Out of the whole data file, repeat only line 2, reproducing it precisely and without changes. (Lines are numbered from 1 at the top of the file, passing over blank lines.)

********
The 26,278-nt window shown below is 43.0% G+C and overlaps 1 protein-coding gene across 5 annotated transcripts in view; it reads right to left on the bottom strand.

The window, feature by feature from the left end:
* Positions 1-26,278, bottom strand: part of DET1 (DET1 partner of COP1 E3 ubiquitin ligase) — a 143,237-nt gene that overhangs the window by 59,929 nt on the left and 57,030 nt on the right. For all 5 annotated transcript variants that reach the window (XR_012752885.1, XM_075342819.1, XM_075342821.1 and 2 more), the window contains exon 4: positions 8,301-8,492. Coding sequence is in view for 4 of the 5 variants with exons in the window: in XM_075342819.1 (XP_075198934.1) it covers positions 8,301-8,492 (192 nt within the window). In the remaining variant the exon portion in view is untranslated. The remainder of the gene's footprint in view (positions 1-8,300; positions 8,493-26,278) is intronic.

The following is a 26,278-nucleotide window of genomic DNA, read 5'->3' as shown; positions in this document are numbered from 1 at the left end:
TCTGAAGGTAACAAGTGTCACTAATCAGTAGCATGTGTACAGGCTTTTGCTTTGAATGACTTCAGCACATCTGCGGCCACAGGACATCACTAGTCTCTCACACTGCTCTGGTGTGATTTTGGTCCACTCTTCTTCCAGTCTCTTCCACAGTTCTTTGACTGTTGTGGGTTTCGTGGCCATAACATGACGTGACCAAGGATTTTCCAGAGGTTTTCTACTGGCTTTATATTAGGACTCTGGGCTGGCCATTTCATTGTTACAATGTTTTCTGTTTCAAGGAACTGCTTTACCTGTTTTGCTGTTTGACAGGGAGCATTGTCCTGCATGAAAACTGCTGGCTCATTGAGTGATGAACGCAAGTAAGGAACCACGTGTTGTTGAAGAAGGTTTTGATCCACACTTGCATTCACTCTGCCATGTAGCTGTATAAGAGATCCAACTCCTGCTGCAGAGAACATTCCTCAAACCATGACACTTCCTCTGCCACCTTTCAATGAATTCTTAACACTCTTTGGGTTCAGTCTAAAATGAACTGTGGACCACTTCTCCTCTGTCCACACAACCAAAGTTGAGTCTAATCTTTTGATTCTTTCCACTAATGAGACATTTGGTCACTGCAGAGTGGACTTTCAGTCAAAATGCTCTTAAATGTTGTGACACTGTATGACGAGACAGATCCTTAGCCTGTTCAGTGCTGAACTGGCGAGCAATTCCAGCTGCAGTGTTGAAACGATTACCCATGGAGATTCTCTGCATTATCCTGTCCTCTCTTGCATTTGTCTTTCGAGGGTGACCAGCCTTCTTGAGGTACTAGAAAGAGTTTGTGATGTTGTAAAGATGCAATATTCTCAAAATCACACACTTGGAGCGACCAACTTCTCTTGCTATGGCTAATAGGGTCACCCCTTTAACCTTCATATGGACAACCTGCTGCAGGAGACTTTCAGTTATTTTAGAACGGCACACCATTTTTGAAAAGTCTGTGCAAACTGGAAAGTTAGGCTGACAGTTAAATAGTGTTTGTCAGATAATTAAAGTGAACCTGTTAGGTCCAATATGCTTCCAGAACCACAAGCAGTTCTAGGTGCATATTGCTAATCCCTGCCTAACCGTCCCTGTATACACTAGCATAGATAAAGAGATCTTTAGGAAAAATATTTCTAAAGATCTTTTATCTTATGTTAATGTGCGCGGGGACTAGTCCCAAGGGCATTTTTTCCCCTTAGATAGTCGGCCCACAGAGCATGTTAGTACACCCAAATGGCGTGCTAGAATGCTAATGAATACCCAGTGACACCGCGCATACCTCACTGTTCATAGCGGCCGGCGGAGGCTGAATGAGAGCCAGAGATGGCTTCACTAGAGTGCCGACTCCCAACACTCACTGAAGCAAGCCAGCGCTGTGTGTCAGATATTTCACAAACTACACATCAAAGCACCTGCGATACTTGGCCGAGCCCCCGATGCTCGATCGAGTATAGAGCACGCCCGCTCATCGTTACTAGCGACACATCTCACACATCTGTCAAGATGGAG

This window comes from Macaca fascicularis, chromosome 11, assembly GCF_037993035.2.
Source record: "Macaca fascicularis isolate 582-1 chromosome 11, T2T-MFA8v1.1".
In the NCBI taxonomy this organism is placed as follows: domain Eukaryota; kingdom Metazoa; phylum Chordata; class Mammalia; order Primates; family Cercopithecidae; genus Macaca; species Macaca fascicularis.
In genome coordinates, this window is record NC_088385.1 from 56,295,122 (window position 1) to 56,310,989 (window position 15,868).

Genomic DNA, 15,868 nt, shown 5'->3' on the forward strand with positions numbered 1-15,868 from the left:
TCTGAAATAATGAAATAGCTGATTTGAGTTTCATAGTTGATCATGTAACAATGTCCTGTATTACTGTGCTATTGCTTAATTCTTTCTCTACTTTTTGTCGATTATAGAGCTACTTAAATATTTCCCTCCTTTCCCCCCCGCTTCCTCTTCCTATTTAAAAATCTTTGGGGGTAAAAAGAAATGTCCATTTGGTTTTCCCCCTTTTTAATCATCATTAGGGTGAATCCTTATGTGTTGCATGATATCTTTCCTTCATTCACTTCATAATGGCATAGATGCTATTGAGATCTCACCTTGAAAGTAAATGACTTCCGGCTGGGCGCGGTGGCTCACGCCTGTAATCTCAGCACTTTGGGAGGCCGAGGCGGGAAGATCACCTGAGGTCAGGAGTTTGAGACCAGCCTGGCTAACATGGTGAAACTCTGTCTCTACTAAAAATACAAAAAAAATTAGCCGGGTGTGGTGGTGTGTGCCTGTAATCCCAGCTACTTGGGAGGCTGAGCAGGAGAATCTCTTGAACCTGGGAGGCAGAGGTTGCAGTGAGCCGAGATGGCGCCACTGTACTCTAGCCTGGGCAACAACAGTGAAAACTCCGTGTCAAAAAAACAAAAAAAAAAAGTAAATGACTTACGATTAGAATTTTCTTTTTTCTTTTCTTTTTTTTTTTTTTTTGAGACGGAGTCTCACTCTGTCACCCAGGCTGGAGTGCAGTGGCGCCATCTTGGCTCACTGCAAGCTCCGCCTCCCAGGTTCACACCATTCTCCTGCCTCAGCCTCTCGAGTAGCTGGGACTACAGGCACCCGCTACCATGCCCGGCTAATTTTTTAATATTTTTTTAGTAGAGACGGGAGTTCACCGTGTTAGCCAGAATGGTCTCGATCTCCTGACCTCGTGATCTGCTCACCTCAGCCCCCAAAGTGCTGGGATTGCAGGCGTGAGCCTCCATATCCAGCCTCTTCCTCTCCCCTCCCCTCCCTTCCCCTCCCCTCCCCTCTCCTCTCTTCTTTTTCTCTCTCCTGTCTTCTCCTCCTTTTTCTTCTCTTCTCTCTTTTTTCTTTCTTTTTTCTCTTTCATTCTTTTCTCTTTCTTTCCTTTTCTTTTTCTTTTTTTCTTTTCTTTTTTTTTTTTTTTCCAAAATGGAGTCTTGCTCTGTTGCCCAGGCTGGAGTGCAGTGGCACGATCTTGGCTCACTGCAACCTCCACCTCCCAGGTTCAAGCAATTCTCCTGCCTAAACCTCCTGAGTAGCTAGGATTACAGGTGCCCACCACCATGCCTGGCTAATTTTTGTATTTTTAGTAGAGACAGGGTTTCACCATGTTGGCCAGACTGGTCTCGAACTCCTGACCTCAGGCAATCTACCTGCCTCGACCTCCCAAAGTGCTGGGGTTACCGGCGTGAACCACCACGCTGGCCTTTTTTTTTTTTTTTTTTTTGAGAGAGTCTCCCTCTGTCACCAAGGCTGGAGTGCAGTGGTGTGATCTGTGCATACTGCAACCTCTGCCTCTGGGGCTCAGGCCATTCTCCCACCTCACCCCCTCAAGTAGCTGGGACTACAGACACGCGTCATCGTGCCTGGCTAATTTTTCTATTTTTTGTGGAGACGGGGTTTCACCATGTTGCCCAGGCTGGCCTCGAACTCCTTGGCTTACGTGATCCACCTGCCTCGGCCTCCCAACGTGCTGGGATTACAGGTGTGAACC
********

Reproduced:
The window, feature by feature from the left end: